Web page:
Mast Cell Tryptase antibody | AA1
Tryptases are the products of a number of genes and form the major neutral protease present in mast cells secreted in response to infection and injury. Mast cell tryptase has an important role in the pathology of inflammatory diseases, especially asthma through bronchoconstriction (Zhang and Timmerman 1997).
- Target Species
- Species Cross-Reactivity
Target Species Cross Reactivity Dog Monkey Cat Rat
- N.B. Antibody reactivity and working conditions may vary between species.
- Product Form
- Purified IgG - liquid
- Purified IgG prepared by affinity chromatography on Protein A from tissue culture supernatant
- Buffer Solution
- Phosphate buffered saline
- Preservative Stabilisers
0.09% Sodium Azide
- Carrier Free
- Human mast cell tryptase purified from human lung tissue.
- Approx. Protein Concentrations
- IgG concentration 1.0 mg/ml
- Fusion Partners
- Spleen cells from immunised Balb/c mice were fused with cells of the mouse NS1 myeloma cell line.
- Store at +4oC or at -20oC if preferred.
This product should be stored undiluted.
Storage in frost free freezers is not recommended. Avoid repeated freezing and thawing as this may denature the antibody. Should this product contain a precipitate we recommend microcentrifugation before use.
- 12 months from date of despatch
- Entrez Gene
- GO Terms
- GO:0005515 protein binding
- GO:0004252 serine-type endopeptidase activity
- GO:0005576 extracellular region
- GO:0006508 proteolysis
- For research purposes only
Applications of Mast Cell Tryptase antibody
|Application Name||Verified||Min Dilution||Max Dilution|
|Immunohistology - Frozen|
|Immunohistology - Paraffin 1||1/10,000|
- 1This product requires antigen retrieval using heat treatment prior to staining of paraffin sections.Sodium citrate buffer pH 6.0 is recommended for this purpose.
- Histology Positive Control Tissue
Secondary Antibodies Available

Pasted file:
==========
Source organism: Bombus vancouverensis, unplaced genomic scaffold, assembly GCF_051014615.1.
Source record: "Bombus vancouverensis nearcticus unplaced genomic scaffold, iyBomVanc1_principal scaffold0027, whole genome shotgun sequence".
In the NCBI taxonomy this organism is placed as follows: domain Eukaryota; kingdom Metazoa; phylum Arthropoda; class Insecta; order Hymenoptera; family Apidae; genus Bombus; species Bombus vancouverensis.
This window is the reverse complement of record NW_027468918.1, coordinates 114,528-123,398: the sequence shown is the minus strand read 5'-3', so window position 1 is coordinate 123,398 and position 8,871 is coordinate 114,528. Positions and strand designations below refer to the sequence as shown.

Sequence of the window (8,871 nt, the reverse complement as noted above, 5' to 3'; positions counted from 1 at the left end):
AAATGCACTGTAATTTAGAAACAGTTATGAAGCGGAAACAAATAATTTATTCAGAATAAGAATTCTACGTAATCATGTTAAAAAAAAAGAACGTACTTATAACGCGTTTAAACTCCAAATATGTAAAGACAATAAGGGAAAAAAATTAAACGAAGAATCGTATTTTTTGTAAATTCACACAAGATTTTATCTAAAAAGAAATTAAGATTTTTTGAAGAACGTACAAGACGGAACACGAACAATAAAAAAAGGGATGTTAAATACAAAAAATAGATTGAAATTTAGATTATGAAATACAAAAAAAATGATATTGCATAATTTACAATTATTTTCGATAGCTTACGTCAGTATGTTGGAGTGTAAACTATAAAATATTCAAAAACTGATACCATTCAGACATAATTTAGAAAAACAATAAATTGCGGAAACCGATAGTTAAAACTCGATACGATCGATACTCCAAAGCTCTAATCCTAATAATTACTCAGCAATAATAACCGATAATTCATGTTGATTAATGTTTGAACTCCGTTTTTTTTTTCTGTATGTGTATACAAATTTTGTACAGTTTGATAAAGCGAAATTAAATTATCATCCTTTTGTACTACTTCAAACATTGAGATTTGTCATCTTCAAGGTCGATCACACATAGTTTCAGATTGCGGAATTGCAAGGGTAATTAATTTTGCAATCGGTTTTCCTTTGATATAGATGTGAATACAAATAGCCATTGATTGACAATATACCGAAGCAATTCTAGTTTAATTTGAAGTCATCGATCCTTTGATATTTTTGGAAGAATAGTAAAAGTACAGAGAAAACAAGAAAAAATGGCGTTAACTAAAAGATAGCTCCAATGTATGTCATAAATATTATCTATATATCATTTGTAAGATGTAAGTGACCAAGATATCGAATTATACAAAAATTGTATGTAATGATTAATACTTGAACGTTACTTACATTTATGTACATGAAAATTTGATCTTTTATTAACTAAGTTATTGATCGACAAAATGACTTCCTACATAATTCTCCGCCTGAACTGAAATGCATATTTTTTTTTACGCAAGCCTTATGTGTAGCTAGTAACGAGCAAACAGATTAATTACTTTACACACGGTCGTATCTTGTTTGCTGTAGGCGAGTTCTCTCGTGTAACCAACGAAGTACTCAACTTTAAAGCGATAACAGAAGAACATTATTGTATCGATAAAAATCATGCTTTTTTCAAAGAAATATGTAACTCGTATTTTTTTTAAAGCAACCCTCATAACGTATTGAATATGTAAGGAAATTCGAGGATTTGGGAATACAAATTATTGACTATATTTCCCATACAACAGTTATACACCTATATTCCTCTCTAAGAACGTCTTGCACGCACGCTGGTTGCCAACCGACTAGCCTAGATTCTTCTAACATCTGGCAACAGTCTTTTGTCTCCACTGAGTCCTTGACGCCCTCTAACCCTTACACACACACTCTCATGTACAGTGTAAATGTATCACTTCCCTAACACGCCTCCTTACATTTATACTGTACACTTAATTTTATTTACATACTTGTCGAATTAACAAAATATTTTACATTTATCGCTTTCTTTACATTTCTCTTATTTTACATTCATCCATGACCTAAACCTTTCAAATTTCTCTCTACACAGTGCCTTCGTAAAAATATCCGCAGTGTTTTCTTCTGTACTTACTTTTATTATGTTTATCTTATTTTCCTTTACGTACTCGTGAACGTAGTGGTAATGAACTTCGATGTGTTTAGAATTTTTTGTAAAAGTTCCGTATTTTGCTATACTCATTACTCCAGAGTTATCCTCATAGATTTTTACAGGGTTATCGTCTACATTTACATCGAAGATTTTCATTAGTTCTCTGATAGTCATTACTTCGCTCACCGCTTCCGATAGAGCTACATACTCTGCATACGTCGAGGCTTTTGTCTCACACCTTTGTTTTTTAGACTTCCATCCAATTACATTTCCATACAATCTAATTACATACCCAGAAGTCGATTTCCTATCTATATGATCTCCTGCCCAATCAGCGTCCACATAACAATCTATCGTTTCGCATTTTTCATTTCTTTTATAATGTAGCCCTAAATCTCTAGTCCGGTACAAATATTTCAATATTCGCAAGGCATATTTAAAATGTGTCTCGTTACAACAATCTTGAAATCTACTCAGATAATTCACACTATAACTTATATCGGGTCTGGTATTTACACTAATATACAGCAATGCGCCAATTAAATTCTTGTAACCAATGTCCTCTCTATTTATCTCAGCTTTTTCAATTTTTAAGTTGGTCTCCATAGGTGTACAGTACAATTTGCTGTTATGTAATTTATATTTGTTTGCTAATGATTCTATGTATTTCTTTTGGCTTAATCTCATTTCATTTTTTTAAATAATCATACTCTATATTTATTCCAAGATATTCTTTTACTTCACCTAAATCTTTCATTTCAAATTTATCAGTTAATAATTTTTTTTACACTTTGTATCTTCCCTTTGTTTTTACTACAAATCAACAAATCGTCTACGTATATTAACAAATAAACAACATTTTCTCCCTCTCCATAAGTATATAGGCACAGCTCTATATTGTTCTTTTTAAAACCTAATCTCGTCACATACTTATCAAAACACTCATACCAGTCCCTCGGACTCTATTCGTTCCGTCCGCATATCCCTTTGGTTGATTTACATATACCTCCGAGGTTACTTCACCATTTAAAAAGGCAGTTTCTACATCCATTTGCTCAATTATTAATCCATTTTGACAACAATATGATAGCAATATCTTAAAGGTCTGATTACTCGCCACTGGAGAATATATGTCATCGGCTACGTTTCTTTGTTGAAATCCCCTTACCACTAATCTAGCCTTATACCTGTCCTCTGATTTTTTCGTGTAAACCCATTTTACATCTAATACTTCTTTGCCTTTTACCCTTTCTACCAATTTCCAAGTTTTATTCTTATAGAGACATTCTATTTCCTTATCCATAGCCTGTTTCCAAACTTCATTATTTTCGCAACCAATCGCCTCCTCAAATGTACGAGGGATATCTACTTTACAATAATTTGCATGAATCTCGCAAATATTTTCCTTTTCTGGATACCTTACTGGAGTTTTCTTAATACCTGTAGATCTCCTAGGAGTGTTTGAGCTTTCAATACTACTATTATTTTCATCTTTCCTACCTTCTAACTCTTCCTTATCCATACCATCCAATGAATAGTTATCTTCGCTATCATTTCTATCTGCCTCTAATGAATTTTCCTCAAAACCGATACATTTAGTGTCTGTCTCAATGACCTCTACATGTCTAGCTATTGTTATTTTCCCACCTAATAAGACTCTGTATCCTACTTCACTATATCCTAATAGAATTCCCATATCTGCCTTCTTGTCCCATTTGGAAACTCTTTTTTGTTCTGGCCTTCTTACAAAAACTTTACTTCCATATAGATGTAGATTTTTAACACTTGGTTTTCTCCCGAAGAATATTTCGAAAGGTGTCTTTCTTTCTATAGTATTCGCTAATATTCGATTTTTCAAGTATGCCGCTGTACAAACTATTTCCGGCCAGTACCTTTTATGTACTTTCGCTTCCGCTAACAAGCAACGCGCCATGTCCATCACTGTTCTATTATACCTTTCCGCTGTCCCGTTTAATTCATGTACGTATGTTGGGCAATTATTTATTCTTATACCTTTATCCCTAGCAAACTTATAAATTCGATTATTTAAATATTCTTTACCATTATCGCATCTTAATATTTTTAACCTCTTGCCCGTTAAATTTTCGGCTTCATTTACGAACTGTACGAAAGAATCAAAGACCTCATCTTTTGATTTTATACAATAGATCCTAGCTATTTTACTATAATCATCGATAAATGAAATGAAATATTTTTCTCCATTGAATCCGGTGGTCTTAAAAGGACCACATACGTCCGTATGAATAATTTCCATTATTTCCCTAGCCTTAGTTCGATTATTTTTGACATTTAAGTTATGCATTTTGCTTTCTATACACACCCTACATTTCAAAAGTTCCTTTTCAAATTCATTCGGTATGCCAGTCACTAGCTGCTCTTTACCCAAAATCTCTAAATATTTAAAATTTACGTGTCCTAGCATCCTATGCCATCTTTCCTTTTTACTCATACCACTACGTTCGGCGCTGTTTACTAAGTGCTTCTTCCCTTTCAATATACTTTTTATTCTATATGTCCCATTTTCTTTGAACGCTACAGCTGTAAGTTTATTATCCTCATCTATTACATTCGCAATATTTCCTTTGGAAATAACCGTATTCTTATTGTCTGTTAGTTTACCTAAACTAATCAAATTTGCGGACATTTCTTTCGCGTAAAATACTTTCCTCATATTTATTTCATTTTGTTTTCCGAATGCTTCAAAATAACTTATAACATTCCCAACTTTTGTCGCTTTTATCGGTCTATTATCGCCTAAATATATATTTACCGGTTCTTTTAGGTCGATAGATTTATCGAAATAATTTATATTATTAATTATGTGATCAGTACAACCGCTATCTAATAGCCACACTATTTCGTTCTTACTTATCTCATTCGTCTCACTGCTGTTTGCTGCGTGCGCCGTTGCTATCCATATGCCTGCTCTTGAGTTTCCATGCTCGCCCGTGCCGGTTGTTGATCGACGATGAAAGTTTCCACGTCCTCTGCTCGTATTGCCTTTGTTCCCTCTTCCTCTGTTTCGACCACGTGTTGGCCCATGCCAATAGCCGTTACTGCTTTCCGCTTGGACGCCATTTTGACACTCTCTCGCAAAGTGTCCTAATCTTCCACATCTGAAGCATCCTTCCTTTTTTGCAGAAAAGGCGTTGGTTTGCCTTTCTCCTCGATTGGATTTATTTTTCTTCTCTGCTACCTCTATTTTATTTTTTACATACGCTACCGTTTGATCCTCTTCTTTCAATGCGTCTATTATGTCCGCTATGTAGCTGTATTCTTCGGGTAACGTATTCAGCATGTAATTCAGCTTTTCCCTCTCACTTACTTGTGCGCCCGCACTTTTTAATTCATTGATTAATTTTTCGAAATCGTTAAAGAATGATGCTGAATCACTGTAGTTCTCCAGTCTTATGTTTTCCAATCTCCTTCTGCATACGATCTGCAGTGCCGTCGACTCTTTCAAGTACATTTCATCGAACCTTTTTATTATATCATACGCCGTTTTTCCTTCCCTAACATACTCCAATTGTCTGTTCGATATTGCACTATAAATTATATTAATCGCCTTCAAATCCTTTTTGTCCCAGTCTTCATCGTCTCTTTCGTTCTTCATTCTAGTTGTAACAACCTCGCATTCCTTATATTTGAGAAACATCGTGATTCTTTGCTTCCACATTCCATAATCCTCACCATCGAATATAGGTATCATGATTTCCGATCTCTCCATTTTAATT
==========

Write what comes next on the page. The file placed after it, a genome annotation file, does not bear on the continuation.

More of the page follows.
Product Specific References
Walls, A.F. et al. (1990) Production and characterization of monoclonal antibodies specific for human mast cell tryptase.
Clin Exp Allergy. 20 (5): 581-9.
References for Mast Cell Tryptase antibody
Walls, A.F. et al. (1990) Immunohistochemical identification of mast cells in formaldehyde-fixed tissue using monoclonal antibodies specific for tryptase.
J Pathol. 162 (2): 119-26.
Ozaki, K. et al. (2002) Mast cell tumors of the gastrointestinal tract in 39 dogs.
Vet Pathol. 39 (5): 557-64.
Jacob, C. et al. (2005) Mast cell tryptase controls paracellular permeability of the intestine. Role of protease-activated receptor 2 and beta-arrestins.
J Biol Chem. 280: 31936-48.
Louiset, E. et al. (2008) Ectopic expression of serotonin7 receptors in an adrenocortical carcinoma co-secreting renin and cortisol.
Endocr Relat Cancer.15: 1025-34.
Xiang, M. et al. (2011) Usefulness of serum tryptase level as an independent biomarker for coronary plaque instability in a Chinese population.
Atherosclerosis. 215 (2): 494-9.
Thienemann, F. et al. (2004) Regulation of mast cell characteristics by cytokines: divergent effects of interleukin-4 on immature mast cell lines versus mature human skin mast cells.
Arch Dermatol Res. 296: 134-8.
Mauro, L.V. et al. (2008) Association between mast cells of different phenotypes and angiogenesis in colorectal cancer.
Mol Med Report. 1: 895-902.
Liu, J. et al. (2009) Genetic deficiency and pharmacological stabilization of mast cells reduce diet-induced obesity and diabetes in mice.
Nat Med. 15: 940-5.
Asano-Kato, N. et al. (2005) Tryptase increases proliferative activity of human conjunctival fibroblasts through protease-activated receptor-2.
Invest Ophthalmol Vis Sci. 46: 4622-6.
Facoetti, A. et al. (2006) Histochemical study of cardiac mast cells degranulation and collagen deposition: interaction with the cathecolaminergic system in the rat.
Eur J Histochem. 50: 133-40.
Dichlberger, A. et al. (2011) Lipid body formation during maturation of human mast cells.
J Lipid Res. 52: 2198-208.
Kawarai, S. et al. (2010) Cultivation and characterization of canine skin-derived mast cells.
J Vet Med Sci. 72 (2): 131-40.
Kazama, I. et al. (2015) Mast cell involvement in the progression of peritoneal fibrosis in rats with chronic renal failure.
Nephrology (Carlton). 20 (9): 609-16.
Kato, Y. et al. (2016) Cutaneous mastocytosis with a mutation in the juxtamembrane domain of c-kit in a young laboratory beagle dog.
J Toxicol Pathol. 29 (1): 49-52.
Luo, J. et al. (2016) An indispensable role of CPT-1a to survive cancer cells during energy stress through rewiring cancer metabolism.
Tumour Biol. Oct 13 [Epub ahead of print].
Perbellini, O. et al. (2011) Primary role of multiparametric flow cytometry in the diagnostic work-up of indolent clonal mast cell disorders.
Cytometry B Clin Cytom. 80 (6): 362-8.
Baba, A. et al. (2017) Less contribution of mast cells to the progression of renal fibrosis in Rat kidneys with chronic renal failure.
Nephrology (Carlton). 22 (2): 159-67.
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